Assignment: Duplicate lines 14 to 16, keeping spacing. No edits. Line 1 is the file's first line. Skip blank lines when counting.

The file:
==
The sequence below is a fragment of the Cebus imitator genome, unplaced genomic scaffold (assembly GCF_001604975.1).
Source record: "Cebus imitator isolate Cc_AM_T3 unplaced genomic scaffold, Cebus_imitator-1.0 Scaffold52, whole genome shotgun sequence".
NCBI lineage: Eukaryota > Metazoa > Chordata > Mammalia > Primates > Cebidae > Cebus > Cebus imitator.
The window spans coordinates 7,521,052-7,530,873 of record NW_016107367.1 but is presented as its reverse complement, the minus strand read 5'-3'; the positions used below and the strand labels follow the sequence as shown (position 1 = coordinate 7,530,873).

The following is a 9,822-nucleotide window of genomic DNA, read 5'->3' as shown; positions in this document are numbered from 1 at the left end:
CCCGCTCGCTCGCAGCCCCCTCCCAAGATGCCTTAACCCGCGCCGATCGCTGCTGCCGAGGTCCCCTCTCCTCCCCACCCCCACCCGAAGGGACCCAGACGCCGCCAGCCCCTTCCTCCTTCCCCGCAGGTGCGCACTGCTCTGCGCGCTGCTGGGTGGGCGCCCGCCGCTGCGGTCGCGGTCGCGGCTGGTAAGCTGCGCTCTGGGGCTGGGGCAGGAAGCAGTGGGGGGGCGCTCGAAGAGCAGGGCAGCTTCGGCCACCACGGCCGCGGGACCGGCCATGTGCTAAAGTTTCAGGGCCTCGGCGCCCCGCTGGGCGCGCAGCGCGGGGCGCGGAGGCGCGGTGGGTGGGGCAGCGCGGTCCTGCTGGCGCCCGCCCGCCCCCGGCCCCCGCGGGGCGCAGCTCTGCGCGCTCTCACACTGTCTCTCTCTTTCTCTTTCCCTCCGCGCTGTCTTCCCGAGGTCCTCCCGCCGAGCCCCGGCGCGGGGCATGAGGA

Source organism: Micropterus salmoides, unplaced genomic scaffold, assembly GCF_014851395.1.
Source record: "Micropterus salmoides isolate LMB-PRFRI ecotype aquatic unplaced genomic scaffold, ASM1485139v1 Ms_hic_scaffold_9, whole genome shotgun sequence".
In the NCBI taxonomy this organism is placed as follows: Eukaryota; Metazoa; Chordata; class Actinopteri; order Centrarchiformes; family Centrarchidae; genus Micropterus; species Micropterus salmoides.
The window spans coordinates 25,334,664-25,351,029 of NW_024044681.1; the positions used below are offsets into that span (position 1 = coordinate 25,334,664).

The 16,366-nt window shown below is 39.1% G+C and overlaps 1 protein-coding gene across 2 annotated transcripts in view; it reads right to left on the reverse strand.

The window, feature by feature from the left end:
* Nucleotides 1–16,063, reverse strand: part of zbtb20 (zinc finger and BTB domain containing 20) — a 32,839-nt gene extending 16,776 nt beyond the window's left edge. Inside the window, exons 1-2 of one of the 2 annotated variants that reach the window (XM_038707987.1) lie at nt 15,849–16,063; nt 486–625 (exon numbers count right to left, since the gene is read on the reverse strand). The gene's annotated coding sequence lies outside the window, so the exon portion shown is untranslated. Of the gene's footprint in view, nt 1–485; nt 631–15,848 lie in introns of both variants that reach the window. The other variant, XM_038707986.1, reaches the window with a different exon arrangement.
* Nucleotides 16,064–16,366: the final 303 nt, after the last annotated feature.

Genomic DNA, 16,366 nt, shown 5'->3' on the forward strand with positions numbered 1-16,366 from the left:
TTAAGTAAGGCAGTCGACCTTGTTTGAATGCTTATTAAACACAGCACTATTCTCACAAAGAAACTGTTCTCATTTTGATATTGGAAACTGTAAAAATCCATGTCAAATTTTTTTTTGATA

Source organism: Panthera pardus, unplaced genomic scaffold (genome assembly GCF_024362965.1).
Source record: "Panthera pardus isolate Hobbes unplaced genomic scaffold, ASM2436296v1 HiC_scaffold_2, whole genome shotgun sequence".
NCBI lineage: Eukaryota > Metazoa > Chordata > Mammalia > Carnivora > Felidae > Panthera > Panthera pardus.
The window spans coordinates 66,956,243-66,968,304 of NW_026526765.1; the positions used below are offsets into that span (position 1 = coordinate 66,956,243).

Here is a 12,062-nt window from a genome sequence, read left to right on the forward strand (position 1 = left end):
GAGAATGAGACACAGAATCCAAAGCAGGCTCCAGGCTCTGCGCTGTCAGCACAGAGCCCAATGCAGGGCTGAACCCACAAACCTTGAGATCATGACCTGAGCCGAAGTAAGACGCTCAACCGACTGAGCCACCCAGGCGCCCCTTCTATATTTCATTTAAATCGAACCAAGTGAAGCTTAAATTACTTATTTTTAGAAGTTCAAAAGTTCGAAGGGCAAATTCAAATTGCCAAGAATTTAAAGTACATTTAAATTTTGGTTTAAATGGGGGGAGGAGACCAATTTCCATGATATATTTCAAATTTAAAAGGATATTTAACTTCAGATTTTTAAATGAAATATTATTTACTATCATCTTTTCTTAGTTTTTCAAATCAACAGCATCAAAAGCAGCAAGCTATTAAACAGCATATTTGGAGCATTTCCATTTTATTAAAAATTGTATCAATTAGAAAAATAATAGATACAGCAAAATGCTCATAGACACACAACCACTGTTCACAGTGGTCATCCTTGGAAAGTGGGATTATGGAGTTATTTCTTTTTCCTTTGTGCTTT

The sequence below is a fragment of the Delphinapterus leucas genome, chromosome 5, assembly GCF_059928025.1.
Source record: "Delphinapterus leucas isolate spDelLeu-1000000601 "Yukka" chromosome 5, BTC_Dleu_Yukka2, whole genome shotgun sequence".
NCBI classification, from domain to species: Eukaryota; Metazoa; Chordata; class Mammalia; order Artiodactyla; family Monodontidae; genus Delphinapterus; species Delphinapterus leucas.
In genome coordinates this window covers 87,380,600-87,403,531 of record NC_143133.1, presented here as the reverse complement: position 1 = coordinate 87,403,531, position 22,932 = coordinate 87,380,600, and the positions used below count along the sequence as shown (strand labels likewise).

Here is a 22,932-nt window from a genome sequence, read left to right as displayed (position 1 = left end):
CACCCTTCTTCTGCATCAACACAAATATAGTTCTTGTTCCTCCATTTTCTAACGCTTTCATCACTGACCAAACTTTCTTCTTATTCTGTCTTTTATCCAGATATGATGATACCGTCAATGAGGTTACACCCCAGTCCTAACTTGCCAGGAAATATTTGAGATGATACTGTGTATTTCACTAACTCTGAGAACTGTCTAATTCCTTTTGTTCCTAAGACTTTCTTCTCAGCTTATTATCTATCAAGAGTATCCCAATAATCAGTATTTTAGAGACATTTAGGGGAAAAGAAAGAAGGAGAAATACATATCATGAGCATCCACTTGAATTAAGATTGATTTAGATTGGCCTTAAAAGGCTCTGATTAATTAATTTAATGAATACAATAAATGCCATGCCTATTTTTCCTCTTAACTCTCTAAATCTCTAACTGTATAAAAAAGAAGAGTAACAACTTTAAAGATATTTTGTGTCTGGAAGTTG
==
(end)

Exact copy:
* Nucleotides 16,064–16,366: the final 303 nt, after the last annotated feature.

Genomic DNA, 16,366 nt, shown 5'->3' on the forward strand with positions numbered 1-16,366 from the left:
TTAAGTAAGGCAGTCGACCTTGTTTGAATGCTTATTAAACACAGCACTATTCTCACAAAGAAACTGTTCTCATTTTGATATTGGAAACTGTAAAAATCCATGTCAAATTTTTTTTTGATA